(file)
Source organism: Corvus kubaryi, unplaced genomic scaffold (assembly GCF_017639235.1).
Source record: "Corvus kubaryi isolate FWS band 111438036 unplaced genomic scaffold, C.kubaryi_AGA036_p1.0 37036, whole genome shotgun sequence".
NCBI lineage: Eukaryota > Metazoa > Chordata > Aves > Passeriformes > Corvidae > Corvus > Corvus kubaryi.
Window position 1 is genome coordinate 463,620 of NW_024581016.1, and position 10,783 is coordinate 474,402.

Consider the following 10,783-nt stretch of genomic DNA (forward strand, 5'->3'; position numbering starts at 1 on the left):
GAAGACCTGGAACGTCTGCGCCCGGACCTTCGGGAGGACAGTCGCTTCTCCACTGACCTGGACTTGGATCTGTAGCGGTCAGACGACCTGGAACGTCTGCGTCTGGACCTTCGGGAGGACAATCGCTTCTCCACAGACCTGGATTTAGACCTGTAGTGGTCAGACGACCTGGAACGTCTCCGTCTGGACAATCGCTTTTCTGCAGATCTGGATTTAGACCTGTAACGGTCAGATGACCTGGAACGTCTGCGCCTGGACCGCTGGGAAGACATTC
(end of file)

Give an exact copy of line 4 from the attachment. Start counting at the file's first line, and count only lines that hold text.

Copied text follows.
Window position 1 is genome coordinate 463,620 of NW_024581016.1, and position 10,783 is coordinate 474,402.